White's letter can be found in the book A Grand Army Of Black Men (p. 175.) For the serious civil war nerd, this book, a massive collection of letters written by black soldiers during the War, is indispensable.

Then again, maybe Robbie Robertson is saying something else. Virgil Cain may say so, but we all know that the real killer of Cain's brother Abel wasn't no Yankee stranger from afar, was he?

Monday, August 17, 2009

Birther conspiracies of yore


I can't bring myself to get into the details of the nutty and alarming American "birther" delusion, but if you already know about it, this may amuse you... Thanks to Brad DeLong.

Image: a bed warming pan.

Sunday, August 16, 2009

Historic Ordnance seminar, 2009



Explosives and incendiary devices from medieval recipes, as tested at the Medieval Centre in Denmark. Could be called "Boys with their Toys, Medieval Scholar Edition," if I was one to talk, that is.

Thanks to Kelly DeVries for posting this.

"Modern" to "Islamic" in just a few years


From the New York Times "At War" blog:

She said: “Abeer you know me, we used to wear such clothes in college.” I told her: “Things are very different now.” Then I showed her a picture on my mobile phone of me wearing an abaya. She was shocked and said: “I heard about it, but I can’t believe it, I never imagined things would go this way.”

We have got a gap inside the Iraqi community. A gap between people of the same generation, I mean between those who fled the violence and traveled out of Iraq after 2003, and these who stayed in the country.

The people who left Iraq cannot imagine what happened, they only have the barest idea, and they have not seen and lived the Islamist style of life.

At that restaurant meeting where I met a group of my friends we chatted and talked about many things, including the provincial elections next month. All of them, even the religious ones, agreed that they would not vote for an Islamist, of any kind. “Even if he was blessed by Ayatollah Sistani and got Sistani’s signature beside his name,” one of them said.

But my friend who had lived outside had an extremely different opinion. She said: “Why not, if they are good?”

More here.

Image: Back before the invasion.

Scholarly authority


Jonathan Jarrett has a good post on how scholars of the Middle Ages (and other subjects, too) base themselves -- or don't -- on the authority of earlier scholars. Some excerpts:

One of the things I find oddest, and least enjoyable, about working on Spain is the peculiar persistence in parts of its historiography of regula magistri argumentation. Do you know what I mean by that? It’s proceeding with your argument, not from the sources, but by amassing a list of reputable authors who have also held the view you wish to put forward. As a result it’s kind of the flip side of the ad hominem argument, in which rather than impugning the character of your opponent and thereby his trustworthiness on matters of fact and/or opinion, you inflate the reputation of your supporters to show that you are rightly-guided.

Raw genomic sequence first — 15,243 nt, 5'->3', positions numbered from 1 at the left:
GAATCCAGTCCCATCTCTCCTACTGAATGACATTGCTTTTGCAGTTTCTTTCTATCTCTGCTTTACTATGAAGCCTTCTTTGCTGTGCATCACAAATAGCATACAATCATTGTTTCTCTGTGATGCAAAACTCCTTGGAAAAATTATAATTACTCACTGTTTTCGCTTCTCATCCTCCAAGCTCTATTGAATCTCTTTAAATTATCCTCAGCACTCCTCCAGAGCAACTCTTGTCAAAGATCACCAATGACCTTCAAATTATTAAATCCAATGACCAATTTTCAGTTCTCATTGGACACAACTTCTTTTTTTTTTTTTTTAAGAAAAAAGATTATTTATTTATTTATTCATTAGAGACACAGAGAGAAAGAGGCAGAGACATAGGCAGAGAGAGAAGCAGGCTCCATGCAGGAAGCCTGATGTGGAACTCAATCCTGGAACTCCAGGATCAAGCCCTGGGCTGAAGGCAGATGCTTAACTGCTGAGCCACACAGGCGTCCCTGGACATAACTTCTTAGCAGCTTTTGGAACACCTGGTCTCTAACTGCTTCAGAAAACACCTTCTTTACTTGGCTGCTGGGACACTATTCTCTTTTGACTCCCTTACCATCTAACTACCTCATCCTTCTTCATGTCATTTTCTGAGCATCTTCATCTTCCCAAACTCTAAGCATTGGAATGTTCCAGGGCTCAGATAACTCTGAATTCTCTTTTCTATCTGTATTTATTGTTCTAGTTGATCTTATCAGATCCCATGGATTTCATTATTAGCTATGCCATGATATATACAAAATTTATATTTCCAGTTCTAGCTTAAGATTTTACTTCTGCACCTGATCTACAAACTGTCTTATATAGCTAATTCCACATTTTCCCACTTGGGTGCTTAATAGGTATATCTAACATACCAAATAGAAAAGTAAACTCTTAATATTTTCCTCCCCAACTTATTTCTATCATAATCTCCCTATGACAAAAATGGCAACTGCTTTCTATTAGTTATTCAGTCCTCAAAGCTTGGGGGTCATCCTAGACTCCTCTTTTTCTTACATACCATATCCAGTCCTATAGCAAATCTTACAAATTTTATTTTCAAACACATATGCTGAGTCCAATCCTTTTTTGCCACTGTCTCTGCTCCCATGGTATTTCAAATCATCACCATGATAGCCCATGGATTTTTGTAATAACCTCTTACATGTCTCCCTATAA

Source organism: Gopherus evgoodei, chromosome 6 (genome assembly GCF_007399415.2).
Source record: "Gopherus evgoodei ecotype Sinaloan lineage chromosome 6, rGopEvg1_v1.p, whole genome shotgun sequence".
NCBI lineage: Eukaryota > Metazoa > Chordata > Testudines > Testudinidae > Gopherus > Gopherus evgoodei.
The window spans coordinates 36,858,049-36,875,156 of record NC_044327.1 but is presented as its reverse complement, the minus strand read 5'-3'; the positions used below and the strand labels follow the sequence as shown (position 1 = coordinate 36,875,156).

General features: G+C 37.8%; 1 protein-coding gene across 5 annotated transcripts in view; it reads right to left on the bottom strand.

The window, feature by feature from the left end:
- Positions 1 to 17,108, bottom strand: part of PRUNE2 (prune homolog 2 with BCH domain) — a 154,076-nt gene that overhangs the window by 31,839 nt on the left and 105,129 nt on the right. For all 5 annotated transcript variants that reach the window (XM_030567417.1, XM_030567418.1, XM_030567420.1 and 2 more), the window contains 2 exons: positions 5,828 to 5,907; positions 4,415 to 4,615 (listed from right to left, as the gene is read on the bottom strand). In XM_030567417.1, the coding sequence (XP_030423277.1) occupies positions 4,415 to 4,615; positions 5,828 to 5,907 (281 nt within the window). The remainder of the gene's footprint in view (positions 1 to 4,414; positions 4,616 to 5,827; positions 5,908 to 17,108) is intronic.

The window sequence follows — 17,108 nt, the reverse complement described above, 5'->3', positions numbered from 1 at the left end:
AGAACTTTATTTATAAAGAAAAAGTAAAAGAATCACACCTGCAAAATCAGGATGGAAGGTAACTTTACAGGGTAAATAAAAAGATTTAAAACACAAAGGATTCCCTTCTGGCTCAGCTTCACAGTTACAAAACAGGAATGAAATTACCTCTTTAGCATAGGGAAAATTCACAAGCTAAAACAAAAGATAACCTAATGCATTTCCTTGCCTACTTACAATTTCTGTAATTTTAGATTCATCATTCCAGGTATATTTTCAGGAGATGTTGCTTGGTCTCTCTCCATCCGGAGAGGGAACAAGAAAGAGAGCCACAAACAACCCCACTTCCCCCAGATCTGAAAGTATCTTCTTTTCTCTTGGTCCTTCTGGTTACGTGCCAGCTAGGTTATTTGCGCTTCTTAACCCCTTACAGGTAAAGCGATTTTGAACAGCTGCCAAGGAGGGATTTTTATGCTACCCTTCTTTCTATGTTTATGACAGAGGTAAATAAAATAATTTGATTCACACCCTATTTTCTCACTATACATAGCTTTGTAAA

Sometimes this is necessary because you have no other legs to stand on. Thus, I remember from years back a heated argument on soc.history.medieval about whether ‘the medievals’ (does anyone else twitch uncomfortably at this usage?) kept animals in their houses with them or whether the livestock was segregated. Nobody involved in the thread knew any evidence worth speaking of, so it degenerated into a series of claims and counter-claims about whether a passing and unreferenced note of the practice in a book by Barbara Hanawalt could be taken on trust based on her reputation as a historian. It wasn’t pretty to watch, but then, very little on s.h.m was.

...

So this is an old practice; indeed, proceeding from authority at all points and disguising novelty in it is positively medieval. But it’s miles and miles away from what I was taught, and what I’ve taught, which is to always go back to the primary sources, to the exclusion of much else. It’s not enough to tell me that Wallace-Hadrill said this, I tell the unlucky student, I need to know that you know the basis on which he said it and, not less importantly, whether you agree. Now, in another recent post, someone entirely different, Martin Rundqvist at Aardvarchaeology, draws a very similar distinction and reckons the method I’m talking about scientific. He says, among other things, this:

… in most cases the old authors, like Galen on medicine, did not actually have anything truly useful to say about how the world works. Before the scientific revolution of the 17th century, though, people had no good way to test that. They believed in the best authorities.

The radical proposition at the heart of empirical science is that there are no good authorities. It doesn’t matter what anyone said about the world a hundred or a thousand or five thousand years ago, except in the rare case when someone observed a nova in the 11th century. Observation rules.